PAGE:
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Serial alterations in digital hemodynamics and endothelin-1 immunoreactivity, platelet-neutrophil aggregation, and concentrations of nitric oxide, insulin, and glucose in blood obtained from horses following carbohydrate overload

Susan C. Eades DVM, PhD1, Ashley M. Stokes DVM, PhD2, Philip J. Johnson BVSc, MS3, Casey J. LeBlanc DVM, PhD4, Venkataseshu K. Ganjam BVSc, PhD5, Preston R. Buff PhD6, and Rustin M. Moore DVM, PhD7
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  • 1 Equine Health Studies Program, Department of Veterinary Clinical Sciences, School of Veterinary Medicine, Louisiana State University, Baton Rouge, LA 70803.
  • | 2 Equine Health Studies Program, Department of Veterinary Clinical Sciences, School of Veterinary Medicine, Louisiana State University, Baton Rouge, LA 70803.
  • | 3 Department of Veterinary Medicine and Surgery, College of Veterinary Medicine, University of Missouri, Columbia, MO 65211.
  • | 4 Department of Pathobiological Sciences, School of Veterinary Medicine, Louisiana State University, Baton Rouge, LA 70803.
  • | 5 Department of Biomedical Sciences, College of Veterinary Medicine, University of Missouri, Columbia, MO 65211.
  • | 6 Department of Biomedical Sciences, College of Veterinary Medicine, University of Missouri, Columbia, MO 65211.
  • | 7 Equine Health Studies Program, Department of Veterinary Clinical Sciences, School of Veterinary Medicine, Louisiana State University, Baton Rouge, LA 70803.

Abstract

Objective—To quantify changes in endothelium-derived factors and relate those changes to various aspects of digital hemodynamics during the prodromal stages of carbohydrate overload (CHO)-induced laminitis in horses.

Animals—20 adult horses without abnormalities of the digit.

Procedures—Digital and jugular venous blood samples were collected at 1-hour intervals (for assessment of endothelin-1 [ET-1] immunoreactivity and measurement of glucose, insulin, and nitric oxide [NO] concentrations) or 4-hour intervals (CBC and platelet-neutrophil aggregate assessment) for 8 hours or 16 hours after induction of CHO-associated laminitis in horses treated with an ET-1 antagonist. Effects of treatment, collection site, and time and the random effects of horse on each variable were analyzed by use of a repeated-measures model. Where treatment and collection site had no significant effect, data were combined.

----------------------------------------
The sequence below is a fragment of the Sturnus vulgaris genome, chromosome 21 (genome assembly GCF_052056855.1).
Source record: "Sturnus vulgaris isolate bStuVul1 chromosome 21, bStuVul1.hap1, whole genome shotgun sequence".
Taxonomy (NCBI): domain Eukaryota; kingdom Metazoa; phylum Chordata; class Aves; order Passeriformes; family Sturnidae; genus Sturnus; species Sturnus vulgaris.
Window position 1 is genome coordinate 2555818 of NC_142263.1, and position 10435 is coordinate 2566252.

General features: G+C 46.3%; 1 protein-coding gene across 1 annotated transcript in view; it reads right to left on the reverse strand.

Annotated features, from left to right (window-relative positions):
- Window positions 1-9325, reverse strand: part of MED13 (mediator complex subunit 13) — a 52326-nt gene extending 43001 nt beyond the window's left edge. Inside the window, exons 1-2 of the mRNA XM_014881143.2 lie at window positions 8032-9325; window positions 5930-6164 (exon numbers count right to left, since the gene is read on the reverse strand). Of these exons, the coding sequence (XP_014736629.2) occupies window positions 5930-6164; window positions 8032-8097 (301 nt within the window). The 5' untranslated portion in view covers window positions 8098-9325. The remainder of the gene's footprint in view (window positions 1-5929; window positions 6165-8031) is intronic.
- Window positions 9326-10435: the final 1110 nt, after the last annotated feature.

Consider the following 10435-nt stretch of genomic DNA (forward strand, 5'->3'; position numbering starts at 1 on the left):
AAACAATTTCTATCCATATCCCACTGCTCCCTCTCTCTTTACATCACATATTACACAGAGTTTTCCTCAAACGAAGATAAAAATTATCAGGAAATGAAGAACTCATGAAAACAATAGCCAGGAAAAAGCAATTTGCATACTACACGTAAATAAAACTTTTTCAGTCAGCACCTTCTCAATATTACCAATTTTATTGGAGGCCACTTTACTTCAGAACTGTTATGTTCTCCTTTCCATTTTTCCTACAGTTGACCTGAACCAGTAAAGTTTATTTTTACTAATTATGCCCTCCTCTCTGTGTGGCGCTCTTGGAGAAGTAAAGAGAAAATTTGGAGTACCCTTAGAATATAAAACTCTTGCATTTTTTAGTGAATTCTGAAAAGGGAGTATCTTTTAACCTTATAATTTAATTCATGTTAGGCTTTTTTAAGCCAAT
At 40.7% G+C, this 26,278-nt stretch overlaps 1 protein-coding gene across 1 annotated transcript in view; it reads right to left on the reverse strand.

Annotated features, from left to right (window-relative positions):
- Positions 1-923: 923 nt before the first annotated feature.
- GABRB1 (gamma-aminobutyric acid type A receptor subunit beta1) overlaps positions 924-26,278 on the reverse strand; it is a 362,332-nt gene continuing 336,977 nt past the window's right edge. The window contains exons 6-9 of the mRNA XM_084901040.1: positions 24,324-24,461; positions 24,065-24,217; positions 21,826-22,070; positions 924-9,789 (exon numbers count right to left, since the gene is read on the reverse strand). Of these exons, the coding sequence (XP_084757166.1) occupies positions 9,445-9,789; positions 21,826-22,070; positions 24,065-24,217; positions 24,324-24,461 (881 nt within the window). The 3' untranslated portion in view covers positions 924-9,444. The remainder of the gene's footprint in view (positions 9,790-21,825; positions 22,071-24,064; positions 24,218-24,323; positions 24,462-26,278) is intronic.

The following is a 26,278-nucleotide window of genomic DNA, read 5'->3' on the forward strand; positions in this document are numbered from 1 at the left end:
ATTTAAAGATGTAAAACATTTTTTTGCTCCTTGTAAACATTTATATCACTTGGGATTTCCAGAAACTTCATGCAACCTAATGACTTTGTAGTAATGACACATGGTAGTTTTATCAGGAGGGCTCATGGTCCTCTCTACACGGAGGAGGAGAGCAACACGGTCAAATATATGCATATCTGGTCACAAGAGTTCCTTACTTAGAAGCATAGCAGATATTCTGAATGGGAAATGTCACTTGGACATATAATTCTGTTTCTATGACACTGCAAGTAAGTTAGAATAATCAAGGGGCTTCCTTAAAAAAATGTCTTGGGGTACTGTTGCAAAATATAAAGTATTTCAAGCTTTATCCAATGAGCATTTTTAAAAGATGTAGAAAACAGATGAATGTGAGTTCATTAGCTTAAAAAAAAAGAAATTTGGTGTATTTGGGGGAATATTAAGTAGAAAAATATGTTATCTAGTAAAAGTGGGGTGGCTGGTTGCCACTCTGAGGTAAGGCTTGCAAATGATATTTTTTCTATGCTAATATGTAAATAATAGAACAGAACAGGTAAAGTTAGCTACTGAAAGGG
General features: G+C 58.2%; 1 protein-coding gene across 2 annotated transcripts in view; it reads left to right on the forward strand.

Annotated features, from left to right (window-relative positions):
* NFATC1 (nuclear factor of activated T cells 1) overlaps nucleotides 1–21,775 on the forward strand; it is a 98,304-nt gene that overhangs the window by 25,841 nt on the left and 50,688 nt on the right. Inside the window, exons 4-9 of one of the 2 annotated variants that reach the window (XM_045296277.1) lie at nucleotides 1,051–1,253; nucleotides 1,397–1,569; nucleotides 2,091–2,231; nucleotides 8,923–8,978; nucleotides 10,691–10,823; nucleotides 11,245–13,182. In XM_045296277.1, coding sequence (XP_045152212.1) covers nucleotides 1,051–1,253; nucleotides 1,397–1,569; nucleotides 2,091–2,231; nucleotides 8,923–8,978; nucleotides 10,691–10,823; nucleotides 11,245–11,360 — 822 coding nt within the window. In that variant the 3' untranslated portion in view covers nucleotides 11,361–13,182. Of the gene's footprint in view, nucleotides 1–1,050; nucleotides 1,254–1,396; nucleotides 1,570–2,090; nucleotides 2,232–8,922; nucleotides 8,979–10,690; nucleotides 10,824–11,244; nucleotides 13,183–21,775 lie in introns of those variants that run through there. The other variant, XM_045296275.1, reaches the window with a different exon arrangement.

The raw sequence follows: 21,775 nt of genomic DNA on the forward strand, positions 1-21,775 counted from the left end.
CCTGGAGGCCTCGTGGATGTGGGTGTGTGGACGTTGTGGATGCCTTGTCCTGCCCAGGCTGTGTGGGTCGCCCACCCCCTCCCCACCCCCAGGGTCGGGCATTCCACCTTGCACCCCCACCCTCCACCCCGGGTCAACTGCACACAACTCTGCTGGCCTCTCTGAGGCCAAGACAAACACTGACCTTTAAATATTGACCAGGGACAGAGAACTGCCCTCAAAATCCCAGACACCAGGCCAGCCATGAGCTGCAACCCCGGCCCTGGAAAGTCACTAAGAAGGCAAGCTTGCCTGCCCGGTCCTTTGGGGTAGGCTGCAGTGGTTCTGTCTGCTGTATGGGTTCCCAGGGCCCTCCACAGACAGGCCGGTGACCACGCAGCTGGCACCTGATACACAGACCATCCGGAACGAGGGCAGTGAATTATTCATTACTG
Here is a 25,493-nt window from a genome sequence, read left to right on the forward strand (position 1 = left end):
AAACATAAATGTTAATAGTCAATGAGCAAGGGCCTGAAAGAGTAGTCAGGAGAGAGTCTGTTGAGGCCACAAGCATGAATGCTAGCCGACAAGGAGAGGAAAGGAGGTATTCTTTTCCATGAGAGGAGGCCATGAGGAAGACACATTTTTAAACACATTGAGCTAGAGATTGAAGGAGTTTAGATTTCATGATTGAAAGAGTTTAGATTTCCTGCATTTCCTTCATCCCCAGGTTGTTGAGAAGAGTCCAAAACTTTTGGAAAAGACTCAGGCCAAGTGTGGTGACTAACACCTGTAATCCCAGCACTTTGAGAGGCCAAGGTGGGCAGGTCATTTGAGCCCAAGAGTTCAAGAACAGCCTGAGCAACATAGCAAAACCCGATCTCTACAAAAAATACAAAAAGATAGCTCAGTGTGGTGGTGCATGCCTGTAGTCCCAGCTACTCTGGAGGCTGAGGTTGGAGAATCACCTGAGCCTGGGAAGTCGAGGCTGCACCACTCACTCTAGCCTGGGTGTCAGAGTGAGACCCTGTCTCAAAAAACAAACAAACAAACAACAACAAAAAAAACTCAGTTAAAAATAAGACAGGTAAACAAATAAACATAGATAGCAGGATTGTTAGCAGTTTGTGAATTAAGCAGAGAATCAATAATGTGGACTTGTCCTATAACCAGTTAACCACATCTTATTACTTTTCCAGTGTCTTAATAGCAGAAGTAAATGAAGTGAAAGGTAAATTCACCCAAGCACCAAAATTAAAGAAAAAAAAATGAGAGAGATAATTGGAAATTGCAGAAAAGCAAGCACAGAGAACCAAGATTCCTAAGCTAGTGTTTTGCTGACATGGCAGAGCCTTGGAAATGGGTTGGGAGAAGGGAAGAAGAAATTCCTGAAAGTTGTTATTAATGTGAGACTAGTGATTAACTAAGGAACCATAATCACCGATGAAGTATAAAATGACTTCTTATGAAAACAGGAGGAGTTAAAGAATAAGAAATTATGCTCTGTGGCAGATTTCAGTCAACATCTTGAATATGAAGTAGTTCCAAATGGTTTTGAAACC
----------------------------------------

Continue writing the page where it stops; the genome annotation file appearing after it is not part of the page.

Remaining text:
Results—Compared with baseline values, CHO resulted in changes in several variables, including a significant increase from baseline in digital blood ET-like immunoreactivity at 11 hours; digital blood ET-like immunoreactivity was significantly greater than that in jugular venous blood at 8, 9, 11, and 12 hours. Digital and jugular venous blood concentrations of glucose increased from baseline significantly at 3, 4, and 5 hours; insulin concentration increased significantly at 5 hours; and the number of platelet-neutrophil aggregates increased significantly at 12 hours.

Conclusions and Clinical Relevance—In horses, concurrent increases in venous blood ET-1 immunoreactivity, insulin and glucose concentrations, and platelet-neutrophil aggregates support a role of endothelial dysfunction in the pathogenesis of CHO-induced laminitis.

Contributor Notes

Dr. LeBlanc's present address is Department of Pathobiology, College of Veterinary Medicine, University of Tennessee, Knoxville, TN 37996.

Supported by a grant from the USDA National Research Initiative.

The authors thank Michael Keowen, Catherine Koch, and Frank Garza for technical assistance.

Address correspondence to Dr. Eades.